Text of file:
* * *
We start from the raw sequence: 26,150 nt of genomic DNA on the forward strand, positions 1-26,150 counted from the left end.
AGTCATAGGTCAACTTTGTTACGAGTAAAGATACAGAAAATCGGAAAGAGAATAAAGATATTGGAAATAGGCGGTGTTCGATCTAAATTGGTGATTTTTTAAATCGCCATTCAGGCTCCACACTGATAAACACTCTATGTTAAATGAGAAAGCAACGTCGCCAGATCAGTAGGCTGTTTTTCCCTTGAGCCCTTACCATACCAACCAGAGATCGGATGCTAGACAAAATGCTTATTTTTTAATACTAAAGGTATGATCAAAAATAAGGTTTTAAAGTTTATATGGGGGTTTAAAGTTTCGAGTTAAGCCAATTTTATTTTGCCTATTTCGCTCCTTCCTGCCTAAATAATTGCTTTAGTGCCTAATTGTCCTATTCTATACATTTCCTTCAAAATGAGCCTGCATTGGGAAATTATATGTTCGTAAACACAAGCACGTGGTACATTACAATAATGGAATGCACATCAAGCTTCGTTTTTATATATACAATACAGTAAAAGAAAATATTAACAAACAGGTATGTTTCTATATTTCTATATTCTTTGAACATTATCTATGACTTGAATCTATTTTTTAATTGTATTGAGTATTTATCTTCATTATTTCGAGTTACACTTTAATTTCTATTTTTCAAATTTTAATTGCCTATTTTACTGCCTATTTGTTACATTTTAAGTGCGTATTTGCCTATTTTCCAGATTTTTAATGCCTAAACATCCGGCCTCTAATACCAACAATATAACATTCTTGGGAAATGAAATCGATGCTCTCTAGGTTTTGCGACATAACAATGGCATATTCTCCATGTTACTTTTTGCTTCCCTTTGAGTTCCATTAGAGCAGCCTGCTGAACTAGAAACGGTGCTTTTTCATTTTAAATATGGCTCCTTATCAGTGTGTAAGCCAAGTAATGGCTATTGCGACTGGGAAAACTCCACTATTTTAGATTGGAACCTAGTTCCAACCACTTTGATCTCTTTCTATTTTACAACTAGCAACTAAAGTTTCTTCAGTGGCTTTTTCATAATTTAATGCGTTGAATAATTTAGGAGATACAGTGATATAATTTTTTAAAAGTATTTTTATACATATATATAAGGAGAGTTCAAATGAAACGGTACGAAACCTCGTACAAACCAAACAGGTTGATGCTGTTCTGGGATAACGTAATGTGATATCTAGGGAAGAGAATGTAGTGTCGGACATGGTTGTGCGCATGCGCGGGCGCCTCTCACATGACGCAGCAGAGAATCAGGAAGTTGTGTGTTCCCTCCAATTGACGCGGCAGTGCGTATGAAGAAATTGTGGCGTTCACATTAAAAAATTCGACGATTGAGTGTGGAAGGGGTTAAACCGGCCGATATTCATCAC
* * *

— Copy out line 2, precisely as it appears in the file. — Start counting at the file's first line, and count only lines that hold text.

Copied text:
AGTCATAGGTCAACTTTGTTACGAGTAAAGATACAGAAAATCGGAAAGAGAATAAAGATATTGGAAATAGGCGGTGTTCGATCTAAATTGGTGATTTTTTAAATCGCCATTCAGGCTCCACACTGATAAACACTCTATGTTAAATGAGAAAGCAACGTCGCCAGATCAGTAGGCTGTTTTTCCCTTGAGCCCTTACCATACCAACCAGAGATCGGATGCTAGACAAAATGCTTATTTTTTAATACTAAAGGTATGATCAAAAATAAGGTTTTAAAGTTTATATGGGGGTTTAAAGTTTCGAGTTAAGCCAATTTTATTTTGCCTATTTCGCTCCTTCCTGCCTAAATAATTGCTTTAGTGCCTAATTGTCCTATTCTATACATTTCCTTCAAAATGAGCCTGCATTGGGAAATTATATGTTCGTAAACACAAGCACGTGGTACATTACAATAATGGAATGCACATCAAGCTTCGTTTTTATATATACAATACAGTAAAAGAAAATATTAACAAACAGGTATGTTTCTATATTTCTATATTCTTTGAACATTATCTATGACTTGAATCTATTTTTTAATTGTATTGAGTATTTATCTTCATTATTTCGAGTTACACTTTAATTTCTATTTTTCAAATTTTAATTGCCTATTTTACTGCCTATTTGTTACATTTTAAGTGCGTATTTGCCTATTTTCCAGATTTTTAATGCCTAAACATCCGGCCTCTAATACCAACAATATAACATTCTTGGGAAATGAAATCGATGCTCTCTAGGTTTTGCGACATAACAATGGCATATTCTCCATGTTACTTTTTGCTTCCCTTTGAGTTCCATTAGAGCAGCCTGCTGAACTAGAAACGGTGCTTTTTCATTTTAAATATGGCTCCTTATCAGTGTGTAAGCCAAGTAATGGCTATTGCGACTGGGAAAACTCCACTATTTTAGATTGGAACCTAGTTCCAACCACTTTGATCTCTTTCTATTTTACAACTAGCAACTAAAGTTTCTTCAGTGGCTTTTTCATAATTTAATGCGTTGAATAATTTAGGAGATACAGTGATATAATTTTTTAAAAGTATTTTTATACATATATATAAGGAGAGTTCAAATGAAACGGTACGAAACCTCGTACAAACCAAACAGGTTGATGCTGTTCTGGGATAACGTAATGTGATATCTAGGGAAGAGAATGTAGTGTCGGACATGGTTGTGCGCATGCGCGGGCGCCTCTCACATGACGCAGCAGAGAATCAGGAAGTTGTGTGTTCCCTCCAATTGACGCGGCAGTGCGTATGAAGAAATTGTGGCGTTCACATTAAAAAATTCGACGATTGAGTGTGGAAGGGGTTAAACCGGCCGATATTCATCAC